A man went in for a colonoscopy. The gastroenterologist examined him, and then turned him on his side to begin the procedure. The doc immediately noticed a large piece of lettuce protruding from the gentleman's posterior. "Sir", she said, "did you know that you have lettuce hanging out of your bottom?"
"Yes," replied the man, "but that's just the tip of the iceberg."
Jill Triathlete, a prominent local real estate attorney, was at her Primary Care Physicians office recently for a cold which just refused to go away. Jill thought she might have pneumonia from that Saturday long run in the cold and rain. Fortunately, after the evaluation, it was a relief to find out she didn’t. The doctor was idly thumbing through her chart and when she settled on the Health Maintenance page she noted, “Jill Triathlete, you’re 50 and you haven’t had your screening colonoscopy.” Jill’s mind went ablaze with thoughts. “Colonoscopy? Put something where the sun don’t shine? Take a ride on the black stallion? The snake? OMG…if I can just get to the Delorean quickly enough to activate the flux capacitor…..” yet she replies a cool, “Oh, really?”
The American Cancer Society and the American College of Gastroenterologists "recommend routine testing for people age 50 and older who have a normal risk for colorectal cancer."
Your doctor may recommend earlier testing if you are at a higher risk for cancer. This could include blood in your stool or rectal bleeding, dark or black stool, chronic diarrhea, iron deficiency anemia, unexplained weight loss, etc.
Colonoscopy really isn’t such a big deal these days. Most are done under sedation although there are those who, potentially not so wisely, think, “If I can finish an Ironman without sedation, I can sure as heck fire do one these little tests without it. “ But they’re not always correct….as they find out in short order.
It’s the prep that gets folks. And it’s not that it hurts or anything, it’s just inconvenient and their body does things that under ordinary circumstances would be considered very abnormal. The day before the procedure goes something like this:
Hearty Breakfast – 2 cups of tea, no milk or cream,
Lumberjack’s lunch – as much beef bouillon as you wish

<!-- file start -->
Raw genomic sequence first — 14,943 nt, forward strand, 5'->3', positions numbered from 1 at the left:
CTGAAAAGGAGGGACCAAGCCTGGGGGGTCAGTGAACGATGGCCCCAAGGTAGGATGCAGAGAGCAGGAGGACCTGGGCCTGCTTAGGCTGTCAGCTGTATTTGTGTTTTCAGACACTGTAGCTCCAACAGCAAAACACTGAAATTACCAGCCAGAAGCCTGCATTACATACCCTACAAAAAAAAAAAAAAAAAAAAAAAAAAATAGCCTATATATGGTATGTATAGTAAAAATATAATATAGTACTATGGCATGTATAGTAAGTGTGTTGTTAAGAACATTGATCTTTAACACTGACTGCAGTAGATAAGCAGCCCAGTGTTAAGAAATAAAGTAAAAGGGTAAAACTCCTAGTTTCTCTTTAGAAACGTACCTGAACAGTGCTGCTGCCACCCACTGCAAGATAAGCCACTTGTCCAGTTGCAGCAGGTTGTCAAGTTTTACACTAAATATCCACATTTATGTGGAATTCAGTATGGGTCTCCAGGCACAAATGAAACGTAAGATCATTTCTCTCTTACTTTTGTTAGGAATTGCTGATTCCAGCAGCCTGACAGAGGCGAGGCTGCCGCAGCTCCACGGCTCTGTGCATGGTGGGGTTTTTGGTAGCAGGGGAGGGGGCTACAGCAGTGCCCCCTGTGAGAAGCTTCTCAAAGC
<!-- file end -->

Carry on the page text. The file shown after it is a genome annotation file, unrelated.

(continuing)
PM Snack – either tea or bouillon, take your choice
Supper – Dulcolax pills and this delightful beverage called Miralax, as in laxative. It’s the same plastic jug that you buy a gallon of milk in, but looks, and tastes, like Secretariat’s urine. Only worse. The good news is that there’s a whole lot it.
Now is the time one learns the definition of explosive diarrhea. Leaving the house is not an option. Leaving the sight of the commode may not be an option either. Think garden hose velocity liquid coming out of you. But (butt) think of it this way, you’re getting your innards spic and span so that if there’s anything of interest, your gastroenterologist can see it quickly.
The Colon Cancer Foundation describes the procedure as follows:
Colonoscopy (koh-luh-NAH-skuh-pee) lets the physician look inside your entire large intestine, from the lowest part, the rectum, all the way up through the colon to the lower end of the small intestine. The procedure is used to look for early signs of cancer in the colon and rectum. It is also used to diagnose the causes of unexplained changes in bowel habits. Colonoscopy enables the physician to see inflamed tissue, abnormal growths, ulcers, and bleeding.
After your IV's been started and sedation given, the doctor will ask you to lay on your left side and he/she will insert the scope, a flexible tube with a light at then end and video capabilities projecting the image on a screen that you and the doctor can watch simultaneously. As the scope gets further into the colon, air can be passed through it to inflate the colon making both vision and scope passage easier. The whole procedure lasts about half an hour, sometimes a little longer when something out of the ordinary is discovered by the examiner.
You will recover there and in an hour or two, and when most of sedation has worn off you can leave. Most do not find it an unpleasant experience and occasionally they give you the photos from "down inside." I wouldn't suggest putting them in your Christmas cards, however.
In short, a great deal of information can be obtained in a short period of . Processes, once considered fatal, can be located and treated early, often without surgery. Make sure you say thanks to the doc. With a little luck, you won't have to do this again for 10 years.
Workout of the Week
One day this week in the pool try this for a main set. After your usual warm up, pick an interval, say :45sec/50 yards and do the following.
Swim 100y on 1:30, 50y on :50 then 50y on 1:30 (to catch your breath), repeat 3 times - total 800y. We did this one on Friday and it's a good push.
The gent next to me in lane 5 swam 100 yds, jumped out of the pool and did 10 push ups, then hopped back in the water, all under 2:00 min. Repeat 10 times. Total work out time 20:00.
Credits for the above; Patricia Raymond, MD
Colon Cancer Foundation